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UGBC Hosts First Major And Minor Fair For The Undecided

For The Heights

Published: Wednesday, October 17, 2012

Updated: Wednesday, January 9, 2013 18:01

major

Eun Hee Kwon / Heights Staff

Over 40 areas of study were represented at the first-ever Major and Minor Fair held on Tuesday afternoon. The event was organized by the UGBC in collaboration with the Academic Advising Center as part of the inaugural Academic Advising Week.

Tables at the fair featured faculty and student representatives from the various fields of study within Arts and Sciences, as well as representatives from the Carroll School, the Lynch School, and the Connell School, for students considering switching schools within the University. The Academic Advising Center and Career Center were also on hand.

“The purpose of the Major/Minor Fair is to represent all the academic departments here at BC in one place, so that students can more easily utilize their resources,” said Sam Sklar, coordinator of academic advising for UGBC and LSOE ’14.

Students who attended the fair had the opportunity to explore the various majors and minors offered at Boston College. What distinguished the event was the opportunity to engage in personal interaction with the students and faculty on hand.

“I think the most valuable part of the fair was having the opportunity to actually speak with a person about the various fields of study, as opposed to just trying to figure it out yourself by looking at a website,” said Wooyoung Choi, A&S ’16.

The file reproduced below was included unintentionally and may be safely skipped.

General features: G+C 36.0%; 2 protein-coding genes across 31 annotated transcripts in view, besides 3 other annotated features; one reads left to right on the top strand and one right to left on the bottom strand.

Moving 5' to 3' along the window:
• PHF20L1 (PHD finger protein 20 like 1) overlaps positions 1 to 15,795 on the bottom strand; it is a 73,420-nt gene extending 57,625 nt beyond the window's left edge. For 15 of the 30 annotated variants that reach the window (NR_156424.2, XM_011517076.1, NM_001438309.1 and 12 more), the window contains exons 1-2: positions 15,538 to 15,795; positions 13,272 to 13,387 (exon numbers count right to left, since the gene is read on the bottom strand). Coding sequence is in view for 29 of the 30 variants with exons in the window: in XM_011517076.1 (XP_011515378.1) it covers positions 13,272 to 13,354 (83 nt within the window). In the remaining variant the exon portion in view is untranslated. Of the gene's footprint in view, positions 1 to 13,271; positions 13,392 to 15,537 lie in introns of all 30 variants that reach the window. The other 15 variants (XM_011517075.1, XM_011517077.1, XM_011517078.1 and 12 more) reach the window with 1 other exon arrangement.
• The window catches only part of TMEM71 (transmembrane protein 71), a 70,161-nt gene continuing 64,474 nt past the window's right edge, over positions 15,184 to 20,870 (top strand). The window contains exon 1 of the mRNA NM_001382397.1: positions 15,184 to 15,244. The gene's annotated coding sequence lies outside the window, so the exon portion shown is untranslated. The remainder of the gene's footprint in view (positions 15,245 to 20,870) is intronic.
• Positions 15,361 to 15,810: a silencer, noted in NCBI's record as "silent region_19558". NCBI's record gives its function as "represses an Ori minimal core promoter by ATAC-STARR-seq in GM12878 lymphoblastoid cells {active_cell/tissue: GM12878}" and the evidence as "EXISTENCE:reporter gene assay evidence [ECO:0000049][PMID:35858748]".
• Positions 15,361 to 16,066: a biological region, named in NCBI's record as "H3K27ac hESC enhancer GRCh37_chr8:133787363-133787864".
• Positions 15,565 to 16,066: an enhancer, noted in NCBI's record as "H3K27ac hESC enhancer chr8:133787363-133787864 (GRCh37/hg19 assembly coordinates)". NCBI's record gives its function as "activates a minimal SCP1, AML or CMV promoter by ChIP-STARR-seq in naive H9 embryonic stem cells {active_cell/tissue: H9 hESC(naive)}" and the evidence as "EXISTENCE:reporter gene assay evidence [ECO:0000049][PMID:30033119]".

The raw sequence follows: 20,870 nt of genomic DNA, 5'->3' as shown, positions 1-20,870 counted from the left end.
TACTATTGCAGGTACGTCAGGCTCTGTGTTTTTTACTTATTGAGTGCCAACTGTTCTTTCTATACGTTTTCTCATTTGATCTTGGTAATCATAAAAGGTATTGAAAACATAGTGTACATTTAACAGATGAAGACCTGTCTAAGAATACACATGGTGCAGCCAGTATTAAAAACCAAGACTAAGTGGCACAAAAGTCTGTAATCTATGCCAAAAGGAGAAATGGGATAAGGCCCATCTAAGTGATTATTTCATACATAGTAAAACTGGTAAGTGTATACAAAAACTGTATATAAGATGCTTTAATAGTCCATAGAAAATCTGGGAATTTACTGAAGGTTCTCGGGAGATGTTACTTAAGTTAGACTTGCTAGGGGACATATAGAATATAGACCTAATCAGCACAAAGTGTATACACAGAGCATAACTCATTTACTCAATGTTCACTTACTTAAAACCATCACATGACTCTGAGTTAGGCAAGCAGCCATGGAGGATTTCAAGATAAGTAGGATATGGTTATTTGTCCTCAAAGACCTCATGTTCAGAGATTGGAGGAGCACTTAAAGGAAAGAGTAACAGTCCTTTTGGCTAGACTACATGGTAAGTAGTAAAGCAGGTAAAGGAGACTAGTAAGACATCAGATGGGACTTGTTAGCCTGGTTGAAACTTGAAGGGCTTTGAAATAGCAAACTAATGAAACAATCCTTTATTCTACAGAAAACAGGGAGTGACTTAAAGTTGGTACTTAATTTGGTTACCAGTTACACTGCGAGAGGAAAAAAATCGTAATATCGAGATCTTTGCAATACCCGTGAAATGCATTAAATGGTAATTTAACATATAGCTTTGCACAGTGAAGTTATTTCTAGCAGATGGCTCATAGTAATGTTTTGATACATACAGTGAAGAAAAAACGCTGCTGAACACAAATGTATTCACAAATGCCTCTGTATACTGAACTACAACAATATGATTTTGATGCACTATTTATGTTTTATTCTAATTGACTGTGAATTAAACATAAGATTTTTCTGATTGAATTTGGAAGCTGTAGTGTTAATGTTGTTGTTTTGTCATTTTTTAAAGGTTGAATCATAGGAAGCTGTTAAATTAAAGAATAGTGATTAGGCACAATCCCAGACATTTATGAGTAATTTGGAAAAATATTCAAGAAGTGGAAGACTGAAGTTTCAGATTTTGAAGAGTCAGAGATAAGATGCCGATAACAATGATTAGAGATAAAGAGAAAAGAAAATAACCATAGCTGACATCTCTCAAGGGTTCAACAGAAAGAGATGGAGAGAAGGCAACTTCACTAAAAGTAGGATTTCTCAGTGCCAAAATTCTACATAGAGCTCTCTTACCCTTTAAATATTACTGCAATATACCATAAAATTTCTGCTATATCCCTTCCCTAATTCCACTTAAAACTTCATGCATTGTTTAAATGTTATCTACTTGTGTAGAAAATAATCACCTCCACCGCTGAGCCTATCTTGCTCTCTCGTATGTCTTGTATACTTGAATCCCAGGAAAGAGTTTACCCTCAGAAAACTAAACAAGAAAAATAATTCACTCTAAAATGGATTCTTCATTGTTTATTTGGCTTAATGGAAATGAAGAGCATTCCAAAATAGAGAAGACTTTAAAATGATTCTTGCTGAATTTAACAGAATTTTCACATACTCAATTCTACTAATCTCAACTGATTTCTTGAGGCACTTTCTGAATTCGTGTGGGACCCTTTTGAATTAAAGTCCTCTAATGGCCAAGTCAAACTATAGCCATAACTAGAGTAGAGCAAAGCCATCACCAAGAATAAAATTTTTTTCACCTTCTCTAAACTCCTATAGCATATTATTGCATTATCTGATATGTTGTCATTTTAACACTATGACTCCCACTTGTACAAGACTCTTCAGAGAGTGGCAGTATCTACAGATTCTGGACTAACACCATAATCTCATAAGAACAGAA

BC’s core curriculum, which varies depending on the school, provides an opportunity for students to explore new areas of potential interest that they likely have not been exposed to in an in-depth manner. Many students find in fulfilling their core requirements that they actually discover a new or additional major or minor.

“I always encourage students to ‘take the best at their best,’ to do their research, ask around, find the best professors, and take the class they teach the best. This allows students to see a subject in a new light and potentially study it further,” said Boyd Taylor Coolman, a professor representing the theology department.

Many students who came to BC with a specific major in mind often end up switching majors once exposed to different courses through the University’s core curriculum.

“I actually came to Boston College as a math major, and ended up taking a microeconomics course as a part of my core classes,” said Lucas Hardy, A&S ’13, who was representing the economics table. “I enjoyed the class so much, and found it so relevant to my life that I decided to pursue an economics major instead.”

For students seeking to potentially switch majors or add an additional major or minor, the first step is to engage in conversation with an academic advisor.

“Students should come to the department they are potentially interested in to begin the initial conversation with the advisor. It is important to have a clear idea of what courses will be required for a major or minor before you get started,” Coolman said.

The Major/Minor Fair is part of a larger effort by the UGBC to improve the quality and communication surrounding students and academic advising. This particular event was a component of the platform of UGBC President and Vice President Chris Osnato and Kudzai Taziva, both A&S ’13, when campaigning last year.

The event was organized to provide clarity for many students feeling potentially overwhelmed by the process of selecting what to study.

“We are hoping for students to leave the fair feeling less lost and confused about the advising process and declaring a major. We understand that finding the right major for you cannot be solved in one—or even three—events dedicated to these topics. However, we hope this starts conversations and creates connections for students to further continue their search,” said Kara Naccarelli, coordinator of academic advising for UGBC and A&S ’14.

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